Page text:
The panel was chaired by Baroness Nuala O’Loan and it took eight years to come to its conclusions rather than the expected one because of persistent obstruction by the current Met leadership, who spoke in words about cooperation but in practice did nothing but hamper efforts to access evidence and personnel. Cressida Dick has been personally blamed for placing “hurdles” in the way of the panel’s investigation.
According to the Times, the panel “found that the Met failed to properly investigate corrupt links between officers and suspects and that subsequent inquiries concealed or denied failings for the sake of the force’s public image”. (Daniel Morgan murder: Met chief Cressida Dick under fire over ‘institutional corruption’ by Fiona Hamilton, 15 June 2021)
According to another Times article, Baroness O’Loan’s 1,200-page, three-volume report “details how a series of subsequent investigations did not adequately chase down leads nor examine allegations of corruption.
“Among the most damning was its conclusion about a supposedly independent review by Hampshire police in 1998 which ‘did not pursue, to the fullest extent possible, evidence that serving or former police officers were involved in the murder’, or whether they committed crimes unconnected to the killing or had been guilty of disciplinary offences. There was ‘some evidence that this was deliberate conduct’, it said.
“A renewed inquiry led in 2008 to Rees and three other people being charged with murder. Their trial collapsed at the Old Bailey in 2011 after concerns about the police handling of ‘supergrass’ witnesses and the Met’s failure to disclose sensitive police files.”
The report contains many examples of police corruption stretching out over many years, which its authors clearly believed to be true. One former detective constable said it was normal practice in the Flying Squad to place a ‘brown envelope’ on the desk of recruits, and to remove them from their posts if they did not accept the bribe. Others said they were paid not to make arrests.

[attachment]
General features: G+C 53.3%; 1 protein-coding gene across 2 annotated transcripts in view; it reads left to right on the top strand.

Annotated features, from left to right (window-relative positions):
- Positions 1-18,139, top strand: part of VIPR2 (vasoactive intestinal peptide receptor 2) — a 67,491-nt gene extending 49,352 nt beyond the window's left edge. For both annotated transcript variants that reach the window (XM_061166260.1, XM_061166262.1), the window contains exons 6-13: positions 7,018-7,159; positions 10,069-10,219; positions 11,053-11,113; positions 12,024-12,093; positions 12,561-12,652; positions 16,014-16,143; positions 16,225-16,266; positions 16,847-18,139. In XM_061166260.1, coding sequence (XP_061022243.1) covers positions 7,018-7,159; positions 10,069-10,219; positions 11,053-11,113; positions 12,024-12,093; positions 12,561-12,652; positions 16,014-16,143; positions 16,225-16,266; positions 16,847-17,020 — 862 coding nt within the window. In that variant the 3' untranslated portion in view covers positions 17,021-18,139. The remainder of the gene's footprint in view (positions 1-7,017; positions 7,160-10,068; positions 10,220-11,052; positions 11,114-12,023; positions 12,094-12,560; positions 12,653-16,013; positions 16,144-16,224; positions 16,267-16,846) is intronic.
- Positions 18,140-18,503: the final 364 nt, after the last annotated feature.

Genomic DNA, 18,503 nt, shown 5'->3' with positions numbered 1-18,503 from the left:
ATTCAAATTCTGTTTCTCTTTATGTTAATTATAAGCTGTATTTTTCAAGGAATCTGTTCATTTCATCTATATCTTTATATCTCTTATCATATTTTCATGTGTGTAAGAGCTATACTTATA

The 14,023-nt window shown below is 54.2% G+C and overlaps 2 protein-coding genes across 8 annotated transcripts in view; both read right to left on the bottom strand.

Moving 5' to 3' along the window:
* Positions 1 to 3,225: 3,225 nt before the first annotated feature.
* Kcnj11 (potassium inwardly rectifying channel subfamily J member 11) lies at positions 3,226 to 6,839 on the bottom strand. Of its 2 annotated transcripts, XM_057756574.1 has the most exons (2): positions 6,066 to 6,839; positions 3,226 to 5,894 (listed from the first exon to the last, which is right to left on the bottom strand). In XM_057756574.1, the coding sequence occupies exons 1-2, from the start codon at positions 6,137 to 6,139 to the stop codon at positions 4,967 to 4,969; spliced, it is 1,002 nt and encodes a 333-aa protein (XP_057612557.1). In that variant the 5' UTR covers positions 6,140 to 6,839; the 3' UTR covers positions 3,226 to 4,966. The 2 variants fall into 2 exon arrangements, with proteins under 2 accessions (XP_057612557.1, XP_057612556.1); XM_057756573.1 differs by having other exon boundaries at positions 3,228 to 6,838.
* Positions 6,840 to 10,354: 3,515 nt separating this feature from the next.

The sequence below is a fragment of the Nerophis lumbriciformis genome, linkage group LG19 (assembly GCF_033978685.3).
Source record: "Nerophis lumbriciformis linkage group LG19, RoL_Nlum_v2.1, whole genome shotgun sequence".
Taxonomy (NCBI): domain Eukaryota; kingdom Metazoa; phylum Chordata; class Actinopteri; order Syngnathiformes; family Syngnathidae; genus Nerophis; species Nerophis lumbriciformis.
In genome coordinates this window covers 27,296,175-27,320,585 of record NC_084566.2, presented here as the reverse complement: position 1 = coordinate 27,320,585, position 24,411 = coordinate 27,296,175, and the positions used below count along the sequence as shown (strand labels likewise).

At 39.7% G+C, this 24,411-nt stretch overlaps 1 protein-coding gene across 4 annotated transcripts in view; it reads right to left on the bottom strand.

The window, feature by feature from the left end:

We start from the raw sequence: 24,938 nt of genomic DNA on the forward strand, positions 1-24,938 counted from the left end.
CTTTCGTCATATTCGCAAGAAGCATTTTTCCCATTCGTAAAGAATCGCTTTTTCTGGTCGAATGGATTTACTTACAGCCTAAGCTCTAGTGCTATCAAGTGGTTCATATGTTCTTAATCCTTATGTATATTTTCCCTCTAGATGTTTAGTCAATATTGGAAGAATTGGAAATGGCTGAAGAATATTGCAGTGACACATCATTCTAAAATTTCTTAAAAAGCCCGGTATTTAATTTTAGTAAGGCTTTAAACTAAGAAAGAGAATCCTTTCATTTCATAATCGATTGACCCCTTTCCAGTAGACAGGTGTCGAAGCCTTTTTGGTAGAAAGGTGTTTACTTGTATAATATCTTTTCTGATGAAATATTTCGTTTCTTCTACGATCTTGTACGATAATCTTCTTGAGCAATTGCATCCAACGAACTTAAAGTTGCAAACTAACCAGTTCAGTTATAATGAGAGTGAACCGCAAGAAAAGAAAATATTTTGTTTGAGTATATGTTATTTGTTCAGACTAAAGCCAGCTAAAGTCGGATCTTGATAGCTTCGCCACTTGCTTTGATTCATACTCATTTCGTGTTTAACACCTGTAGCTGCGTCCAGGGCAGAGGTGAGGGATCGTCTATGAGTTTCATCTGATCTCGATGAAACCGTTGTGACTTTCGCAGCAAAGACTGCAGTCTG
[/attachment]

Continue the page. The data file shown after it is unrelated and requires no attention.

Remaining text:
Those who tried to expose wrongdoing found themselves “ostracised, transferred to a different unit, encouraged to resign, or facing disciplinary proceedings”.
“The panel itself listed eight examples of ‘cumulative failures’ that it said amounted to institutional corruption on behalf of the Met, Hampshire constabulary and the Police Complaints Authority, the former watchdog.
“They included repeated and inaccurate claims there was no corruption involved in Morgan’s murder and a specific attempt by a senior officer to cover up any possibility of police involvement. They detailed how the Met in the 1990s did not regard it as a serious failure that police officer suspects had moonlighted for Southern Investigations. The corruption included leaks to the media.” (Daniel Morgan inquiry reveals corruption, cover-up and litany of failures by the Met by Fiona Hamilton and John Simpson, The Times, 16 June 2021)
Shady media links
Investigating Rees’s links to the media, the panel found 273 instances in which journalists had been provided with confidential police information, including about a surveillance operation to discover whether Dave Cook, a senior detective who led the 2008 murder inquiry, was having an affair.
“The panel said there was strong circumstantial evidence that the surveillance of Cook was instigated by Rees or Fillery, and arranged by a senior News of the World journalist, with a view to discrediting or intimidating Cook and thus disrupting the Morgan inquiry.” (The Times, ibid)
One former Met commissioner (Lord Stevens of Kirkwhelpington) went on to write a regular column for the News of the World. Cook himself went on to give confidential information to the Sun and to the BBC (it is the belief of the Morgan family that Cook’s aberrations were acts of well-meant desperation to actually catch the killers and bring them to justice).